The idea she gives in her article based on Gilman not having the same view as the novel “Jasmine”. There is depression in one and freedom in another, but the comparison that they both have are merely on women trying gain there freedom back. Women equality had was a great issue to women back then, especially, when a situation explained in “The Yellow Wallpaper” the narrator does not understand that she is the one trapped behind the wallpaper behind those bars. Nadkarni explains, “the story charts the narrator 's growing madness and preoccupation with the wallpaper of her sickroom and ends with her identification with the woman she sees "crawling" (55) behind the "bars" (52) of the prisonlike pattern” (219). She discovers the narrator as an insane woman who does not understand that who she discovers behind the wallpaper is she on reflection; she is the one escaping from her own miserable life.
She begins to imagine a woman behind bars in the paper. Finally, she loses her sanity and believes that she is the woman in the wallpaper, trying to escape. In "The Yellow Wallpaper," Charlotte Perkins Gilman uses setting and symbolism to suggest that imprisoning oppression causes a type of loneliness (in women) that can lead to a deadly form of insanity. Gilman uses setting to suggest that imprisoning oppression causes a type of loneliness that can lead to insanity. Gilman's young mother describes the nursery bedroom "with windows that ... [are] barred for little children" (426).
Interpretation of “The Yellow Wallpaper” Domineering and neglectful spouse causes his wife to lose her sanity. This is a story about how a woman’s arrogant husband drives her to insanity by forcing her to spend so much time alone. After spending months in her bedroom looking at yellow wallpaper which she despises, her imagination begins taking over her mind. She believes a woman is trapped inside of it. By the end of the story she actually thinks she is the woman who had been trapped in the wallpaper and has finally escaped from it.
There is no baby to be found in the story, so one may assume a miscarriage or a stillborn death. This initial period of isolation is a key factor in helping the narrator identify truly with herself, for she starts to question the actions of the people around her who are pleading their merit through their absence. This negligence, this abuse helped to mold the mindset that she has been forced to create due to the lack of communication between doctor and patient. Feminism comes into play when the gender of the patient compromises treatment. Due to the severity of this trauma which was kept on an extremely low profile, this woman was not able to properly grieve for her lost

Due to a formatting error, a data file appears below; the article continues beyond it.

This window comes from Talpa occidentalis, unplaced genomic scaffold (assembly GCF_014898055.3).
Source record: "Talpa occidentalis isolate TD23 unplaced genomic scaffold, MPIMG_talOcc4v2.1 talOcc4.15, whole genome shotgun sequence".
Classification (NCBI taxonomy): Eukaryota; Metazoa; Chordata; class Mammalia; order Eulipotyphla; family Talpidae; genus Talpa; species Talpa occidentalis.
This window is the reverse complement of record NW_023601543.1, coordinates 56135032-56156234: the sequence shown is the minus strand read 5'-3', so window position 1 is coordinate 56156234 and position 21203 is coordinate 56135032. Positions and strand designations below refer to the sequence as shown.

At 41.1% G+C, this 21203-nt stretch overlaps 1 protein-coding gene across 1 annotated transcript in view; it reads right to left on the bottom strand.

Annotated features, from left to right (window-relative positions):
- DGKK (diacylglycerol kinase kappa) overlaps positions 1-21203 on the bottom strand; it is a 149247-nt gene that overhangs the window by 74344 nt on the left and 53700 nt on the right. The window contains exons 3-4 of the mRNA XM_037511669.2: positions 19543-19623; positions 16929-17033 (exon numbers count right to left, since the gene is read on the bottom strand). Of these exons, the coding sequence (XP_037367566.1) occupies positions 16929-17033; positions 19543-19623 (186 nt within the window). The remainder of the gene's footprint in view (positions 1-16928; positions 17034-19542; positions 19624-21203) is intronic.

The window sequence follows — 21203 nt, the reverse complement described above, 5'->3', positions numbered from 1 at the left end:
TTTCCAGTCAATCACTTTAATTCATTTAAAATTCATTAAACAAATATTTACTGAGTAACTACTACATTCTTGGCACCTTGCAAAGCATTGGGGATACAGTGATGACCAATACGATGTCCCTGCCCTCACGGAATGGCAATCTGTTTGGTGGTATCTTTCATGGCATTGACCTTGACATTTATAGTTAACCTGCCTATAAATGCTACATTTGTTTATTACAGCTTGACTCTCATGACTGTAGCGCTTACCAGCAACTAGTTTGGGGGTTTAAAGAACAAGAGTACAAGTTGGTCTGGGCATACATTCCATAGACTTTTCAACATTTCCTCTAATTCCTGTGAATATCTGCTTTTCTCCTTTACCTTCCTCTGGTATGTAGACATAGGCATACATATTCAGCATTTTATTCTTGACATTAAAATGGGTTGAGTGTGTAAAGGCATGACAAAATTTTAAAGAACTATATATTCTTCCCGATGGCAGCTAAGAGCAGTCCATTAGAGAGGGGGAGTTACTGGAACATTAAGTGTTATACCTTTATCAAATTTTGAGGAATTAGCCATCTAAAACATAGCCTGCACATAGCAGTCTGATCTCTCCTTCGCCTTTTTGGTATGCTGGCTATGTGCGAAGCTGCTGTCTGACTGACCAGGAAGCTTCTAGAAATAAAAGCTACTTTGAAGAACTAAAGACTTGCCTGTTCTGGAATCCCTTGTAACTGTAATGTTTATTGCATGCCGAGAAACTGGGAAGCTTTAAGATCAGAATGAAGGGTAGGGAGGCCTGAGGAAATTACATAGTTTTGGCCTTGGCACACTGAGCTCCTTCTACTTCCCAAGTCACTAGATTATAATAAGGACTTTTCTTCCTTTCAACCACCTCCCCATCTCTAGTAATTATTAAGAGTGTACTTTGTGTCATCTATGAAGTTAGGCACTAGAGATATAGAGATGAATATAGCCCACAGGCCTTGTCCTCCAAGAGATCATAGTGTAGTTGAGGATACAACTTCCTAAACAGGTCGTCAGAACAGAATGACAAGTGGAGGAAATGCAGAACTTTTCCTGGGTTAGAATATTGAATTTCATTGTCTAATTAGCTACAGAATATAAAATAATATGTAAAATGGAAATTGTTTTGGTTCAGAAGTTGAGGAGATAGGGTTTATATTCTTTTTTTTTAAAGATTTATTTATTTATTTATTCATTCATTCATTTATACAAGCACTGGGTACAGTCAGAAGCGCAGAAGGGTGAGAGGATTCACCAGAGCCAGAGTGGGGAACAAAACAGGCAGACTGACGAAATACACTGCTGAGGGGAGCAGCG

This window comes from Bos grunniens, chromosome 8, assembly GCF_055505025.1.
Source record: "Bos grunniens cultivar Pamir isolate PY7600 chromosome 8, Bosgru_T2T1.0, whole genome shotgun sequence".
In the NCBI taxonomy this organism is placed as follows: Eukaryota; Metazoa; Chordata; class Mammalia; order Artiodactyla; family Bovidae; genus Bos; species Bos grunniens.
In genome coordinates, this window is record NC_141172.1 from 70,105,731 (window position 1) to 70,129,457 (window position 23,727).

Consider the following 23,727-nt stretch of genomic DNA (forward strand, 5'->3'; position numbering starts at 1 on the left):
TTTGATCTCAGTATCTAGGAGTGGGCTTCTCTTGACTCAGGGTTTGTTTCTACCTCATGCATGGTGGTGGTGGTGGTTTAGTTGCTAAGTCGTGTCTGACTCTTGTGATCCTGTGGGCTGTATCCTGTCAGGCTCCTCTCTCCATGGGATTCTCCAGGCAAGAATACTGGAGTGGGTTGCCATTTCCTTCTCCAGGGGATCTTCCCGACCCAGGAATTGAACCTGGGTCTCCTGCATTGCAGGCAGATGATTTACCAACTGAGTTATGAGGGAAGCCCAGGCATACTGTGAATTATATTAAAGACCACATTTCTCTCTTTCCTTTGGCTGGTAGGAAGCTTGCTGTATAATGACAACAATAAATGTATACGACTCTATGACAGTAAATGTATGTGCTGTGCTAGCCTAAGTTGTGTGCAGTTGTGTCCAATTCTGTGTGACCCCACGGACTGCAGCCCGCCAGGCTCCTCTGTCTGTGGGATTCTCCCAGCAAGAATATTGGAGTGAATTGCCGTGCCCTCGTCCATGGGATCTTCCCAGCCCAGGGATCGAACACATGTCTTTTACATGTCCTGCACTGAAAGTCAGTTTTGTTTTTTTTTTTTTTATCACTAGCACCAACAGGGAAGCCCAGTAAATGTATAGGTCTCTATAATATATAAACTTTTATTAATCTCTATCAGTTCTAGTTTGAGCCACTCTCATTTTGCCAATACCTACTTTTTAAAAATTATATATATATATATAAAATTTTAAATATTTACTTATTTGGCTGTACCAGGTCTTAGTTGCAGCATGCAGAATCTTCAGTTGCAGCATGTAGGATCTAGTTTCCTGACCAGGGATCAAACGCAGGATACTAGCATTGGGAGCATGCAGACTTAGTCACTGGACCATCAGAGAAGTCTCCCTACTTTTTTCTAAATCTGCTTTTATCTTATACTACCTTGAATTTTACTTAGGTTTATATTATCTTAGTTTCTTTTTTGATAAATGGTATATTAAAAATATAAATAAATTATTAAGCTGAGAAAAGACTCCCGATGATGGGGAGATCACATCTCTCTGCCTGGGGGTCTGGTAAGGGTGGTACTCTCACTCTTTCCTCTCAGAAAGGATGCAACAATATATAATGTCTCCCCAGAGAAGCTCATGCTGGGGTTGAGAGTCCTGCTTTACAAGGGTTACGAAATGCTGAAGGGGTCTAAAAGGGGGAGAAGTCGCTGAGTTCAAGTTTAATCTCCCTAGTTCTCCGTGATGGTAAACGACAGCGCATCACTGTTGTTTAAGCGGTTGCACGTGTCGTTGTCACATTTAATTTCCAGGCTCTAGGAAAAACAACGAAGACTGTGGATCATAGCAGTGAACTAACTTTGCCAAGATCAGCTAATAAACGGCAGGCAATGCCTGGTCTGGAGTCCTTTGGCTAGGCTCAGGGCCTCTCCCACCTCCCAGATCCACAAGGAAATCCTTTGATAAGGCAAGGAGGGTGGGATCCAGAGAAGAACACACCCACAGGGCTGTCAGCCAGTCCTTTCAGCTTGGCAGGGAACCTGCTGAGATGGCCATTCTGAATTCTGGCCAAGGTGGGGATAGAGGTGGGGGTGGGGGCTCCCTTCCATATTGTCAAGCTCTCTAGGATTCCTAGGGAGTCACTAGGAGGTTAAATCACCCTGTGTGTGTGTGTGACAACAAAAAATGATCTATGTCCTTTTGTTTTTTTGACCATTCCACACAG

The Yellow Wallpaper by Charlotte Perkins Gillman, is a feminist short story. It is about a woman who is mentally ill and gets misdiagnosed by her controlling husband. He puts her in a room saying doing nothing will cure her. While in the room she becomes captivated by the yellow wallpaper. She starts to see a trapped woman in the wallpaper.
She also speaks of how the children must have really hated it and that is why is has been peeled off in places (Gilman 957). The wallpaper continues to bother Jane throughout “The Yellow Wallpaper”, but Jane also begins to dislike her husband. Jane is often very inconsistent about when she likes her husband, and when she hates him. She seems to constantly battle with the idea that her spouse is actually helping her when he tries to prevent her from doing things such as writing (Hume 6). Jane also seems to be fearful of her husband and even states so “The fact is I am getting a little afraid of John,” (Gilman 963).
She then begins to creep around the room, rubbing against t... ... middle of paper ... ...aper” was probably a shock for many people of this time period. Society viewed women who wanted to express their ideas of a culture in which women had rights, as hysterical. Gilman was even treated by a physician because she had become depressed by her lack of opportunities in society. Women were thrown into a state of depression because they thought their lives were lacking an important aspect. Gilman was able to express her thoughts and emotions, and in doing so, she made great strives to bring to light the oppressions that women were facing during this time.
Possibly due to her own circumstances, she is imagining herself as that very woman inside the wallpaper. Like the woman trapped, she also feels imprisoned and helpless. She repeatedly asks, “What is one to do?” (Gilman) as if she has no choice on what she wants to do. Her use of physical words to illustrate the wallpaper allows the readers to first feel her negative emotions but then sympathize with
Condemnation of a Patriarchal Society in The Yellow Wallpaper Charlotte Perkins Gilman was crafty. Taken at face value, her short work, The Yellow Wallpaper, is simply the diary of a woman going through a mental breakdown. The wallpaper itself is the arbitrary object on which a troubled mind is obsessively fixated. The fact that Gilman herself suffered from a nervous breakdown makes this interpretation seem quite viable. This explanation is, however, dead wrong.
The Yellow Paper is a symbolic story written by Charlotte Perkins Gilman. It is a disheartening tale of a woman struggling to free herself from postpartum depression. This story gives an account of an emotionally and intellectual deteriorated woman who is a wife and a mother who is struggling to break free from her metal prison and find peace. The post-partum depression forced her to look for a neurologist doctor who gives a rest cure. She was supposed to have a strict bed rest.